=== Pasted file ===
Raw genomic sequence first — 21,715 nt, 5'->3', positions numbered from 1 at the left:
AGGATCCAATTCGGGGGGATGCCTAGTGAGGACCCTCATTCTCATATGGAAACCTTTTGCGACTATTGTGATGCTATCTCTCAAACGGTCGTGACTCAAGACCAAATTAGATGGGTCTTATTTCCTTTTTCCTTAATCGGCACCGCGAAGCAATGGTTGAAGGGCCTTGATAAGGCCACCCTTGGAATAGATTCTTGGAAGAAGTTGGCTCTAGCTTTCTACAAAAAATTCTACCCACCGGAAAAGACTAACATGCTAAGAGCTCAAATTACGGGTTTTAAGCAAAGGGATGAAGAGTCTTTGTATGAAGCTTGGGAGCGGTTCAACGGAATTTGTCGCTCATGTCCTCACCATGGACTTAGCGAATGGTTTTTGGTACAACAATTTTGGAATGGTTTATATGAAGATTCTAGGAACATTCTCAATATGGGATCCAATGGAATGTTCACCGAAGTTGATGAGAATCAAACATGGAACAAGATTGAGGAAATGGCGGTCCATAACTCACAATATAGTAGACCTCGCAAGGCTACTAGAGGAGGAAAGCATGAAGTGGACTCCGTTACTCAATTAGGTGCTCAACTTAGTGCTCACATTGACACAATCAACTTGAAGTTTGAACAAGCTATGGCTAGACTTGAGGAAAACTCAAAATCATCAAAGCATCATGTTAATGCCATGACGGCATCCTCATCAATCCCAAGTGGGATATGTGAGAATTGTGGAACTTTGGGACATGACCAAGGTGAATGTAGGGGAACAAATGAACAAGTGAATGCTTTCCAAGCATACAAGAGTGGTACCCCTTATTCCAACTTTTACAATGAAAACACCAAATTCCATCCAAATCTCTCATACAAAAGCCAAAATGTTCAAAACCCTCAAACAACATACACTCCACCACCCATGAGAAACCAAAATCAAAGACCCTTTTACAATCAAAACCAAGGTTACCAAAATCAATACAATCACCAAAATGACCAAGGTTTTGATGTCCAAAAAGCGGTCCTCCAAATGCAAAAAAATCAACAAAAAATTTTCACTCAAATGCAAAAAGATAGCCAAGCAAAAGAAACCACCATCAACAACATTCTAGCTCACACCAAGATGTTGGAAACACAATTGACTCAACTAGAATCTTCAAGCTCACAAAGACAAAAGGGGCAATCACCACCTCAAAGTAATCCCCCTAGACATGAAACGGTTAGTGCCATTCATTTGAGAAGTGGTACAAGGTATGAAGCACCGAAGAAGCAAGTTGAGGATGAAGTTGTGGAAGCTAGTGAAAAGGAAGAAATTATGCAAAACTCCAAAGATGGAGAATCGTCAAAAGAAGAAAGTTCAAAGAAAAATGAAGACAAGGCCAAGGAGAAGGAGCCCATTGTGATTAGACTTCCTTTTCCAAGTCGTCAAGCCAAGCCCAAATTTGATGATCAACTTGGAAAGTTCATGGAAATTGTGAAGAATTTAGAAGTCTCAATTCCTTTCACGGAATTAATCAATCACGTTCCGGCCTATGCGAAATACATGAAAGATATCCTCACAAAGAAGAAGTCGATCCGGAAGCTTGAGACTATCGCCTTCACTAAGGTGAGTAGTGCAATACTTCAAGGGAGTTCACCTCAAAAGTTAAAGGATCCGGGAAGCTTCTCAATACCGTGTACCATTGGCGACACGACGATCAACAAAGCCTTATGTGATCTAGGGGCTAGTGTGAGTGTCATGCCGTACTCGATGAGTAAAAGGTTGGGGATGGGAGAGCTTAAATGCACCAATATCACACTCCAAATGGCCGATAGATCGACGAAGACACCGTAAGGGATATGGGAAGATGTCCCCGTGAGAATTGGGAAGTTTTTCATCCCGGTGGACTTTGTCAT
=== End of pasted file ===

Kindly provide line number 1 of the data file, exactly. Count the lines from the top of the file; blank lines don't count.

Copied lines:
Raw genomic sequence first — 21,715 nt, 5'->3', positions numbered from 1 at the left: